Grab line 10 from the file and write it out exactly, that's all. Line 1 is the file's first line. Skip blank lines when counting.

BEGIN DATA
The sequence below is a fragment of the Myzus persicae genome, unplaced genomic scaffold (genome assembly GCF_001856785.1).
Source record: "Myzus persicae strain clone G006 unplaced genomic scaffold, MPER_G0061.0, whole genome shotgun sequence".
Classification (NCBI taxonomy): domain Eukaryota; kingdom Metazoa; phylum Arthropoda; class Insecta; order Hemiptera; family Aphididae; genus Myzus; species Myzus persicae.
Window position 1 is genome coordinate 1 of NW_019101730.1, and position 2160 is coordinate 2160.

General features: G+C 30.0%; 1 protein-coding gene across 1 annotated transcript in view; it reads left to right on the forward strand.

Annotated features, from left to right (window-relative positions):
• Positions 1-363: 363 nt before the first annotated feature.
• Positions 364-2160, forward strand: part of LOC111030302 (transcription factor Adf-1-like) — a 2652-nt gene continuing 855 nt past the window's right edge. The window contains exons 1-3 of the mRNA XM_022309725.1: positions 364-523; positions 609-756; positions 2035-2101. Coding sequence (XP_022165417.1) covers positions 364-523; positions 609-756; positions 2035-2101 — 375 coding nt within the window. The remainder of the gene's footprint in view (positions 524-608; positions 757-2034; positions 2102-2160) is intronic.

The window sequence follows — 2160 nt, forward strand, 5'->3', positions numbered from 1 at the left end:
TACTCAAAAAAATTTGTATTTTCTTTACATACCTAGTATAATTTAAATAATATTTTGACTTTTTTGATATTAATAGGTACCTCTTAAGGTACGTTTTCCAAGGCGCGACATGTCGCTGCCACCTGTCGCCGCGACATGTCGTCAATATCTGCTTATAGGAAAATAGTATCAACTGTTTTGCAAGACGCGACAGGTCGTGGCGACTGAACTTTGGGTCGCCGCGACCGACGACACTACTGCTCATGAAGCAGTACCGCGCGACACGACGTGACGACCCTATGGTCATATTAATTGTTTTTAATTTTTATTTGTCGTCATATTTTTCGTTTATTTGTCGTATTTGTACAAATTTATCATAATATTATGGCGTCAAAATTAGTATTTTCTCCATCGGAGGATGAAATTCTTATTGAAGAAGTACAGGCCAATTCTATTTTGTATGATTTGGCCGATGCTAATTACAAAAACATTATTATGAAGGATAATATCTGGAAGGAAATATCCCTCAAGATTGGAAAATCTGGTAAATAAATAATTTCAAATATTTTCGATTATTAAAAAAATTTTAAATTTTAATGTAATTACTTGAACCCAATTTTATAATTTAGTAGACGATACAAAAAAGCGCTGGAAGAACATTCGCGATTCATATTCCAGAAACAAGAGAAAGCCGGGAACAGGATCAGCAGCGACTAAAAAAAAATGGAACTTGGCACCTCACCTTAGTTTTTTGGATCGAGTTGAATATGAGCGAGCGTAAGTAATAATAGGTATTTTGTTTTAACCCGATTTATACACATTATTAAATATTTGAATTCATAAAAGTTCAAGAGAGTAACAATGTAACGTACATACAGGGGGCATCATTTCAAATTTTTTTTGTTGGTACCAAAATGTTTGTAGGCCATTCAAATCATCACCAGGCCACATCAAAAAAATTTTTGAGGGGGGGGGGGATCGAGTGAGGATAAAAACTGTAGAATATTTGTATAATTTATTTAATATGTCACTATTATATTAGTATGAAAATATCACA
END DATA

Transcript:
TACTCAAAAAAATTTGTATTTTCTTTACATACCTAGTATAATTTAAATAATATTTTGACTTTTTTGATATTAATAGGTACCTCTTAAGGTACGTTTTCCAAGGCGCGACATGTCGCTGCCACCTGTCGCCGCGACATGTCGTCAATATCTGCTTATAGGAAAATAGTATCAACTGTTTTGCAAGACGCGACAGGTCGTGGCGACTGAACTTTGGGTCGCCGCGACCGACGACACTACTGCTCATGAAGCAGTACCGCGCGACACGACGTGACGACCCTATGGTCATATTAATTGTTTTTAATTTTTATTTGTCGTCATATTTTTCGTTTATTTGTCGTATTTGTACAAATTTATCATAATATTATGGCGTCAAAATTAGTATTTTCTCCATCGGAGGATGAAATTCTTATTGAAGAAGTACAGGCCAATTCTATTTTGTATGATTTGGCCGATGCTAATTACAAAAACATTATTATGAAGGATAATATCTGGAAGGAAATATCCCTCAAGATTGGAAAATCTGGTAAATAAATAATTTCAAATATTTTCGATTATTAAAAAAATTTTAAATTTTAATGTAATTACTTGAACCCAATTTTATAATTTAGTAGACGATACAAAAAAGCGCTGGAAGAACATTCGCGATTCATATTCCAGAAACAAGAGAAAGCCGGGAACAGGATCAGCAGCGACTAAAAAAAAATGGAACTTGGCACCTCACCTTAGTTTTTTGGATCGAGTTGAATATGAGCGAGCGTAAGTAATAATAGGTATTTTGTTTTAACCCGATTTATACACATTATTAAATATTTGAATTCATAAAAGTTCAAGAGAGTAACAATGTAACGTACATACAGGGGGCATCATTTCAAATTTTTTTTGTTGGTACCAAAATGTTTGTAGGCCATTCAAATCATCACCAGGCCACATCAAAAAAATTTTTGAGGGGGGGGGGGATCGAGTGAGGATAAAAACTGTAGAATATTTGTATAATTTATTTAATATGTCACTATTATATTAGTATGAAAATATCACA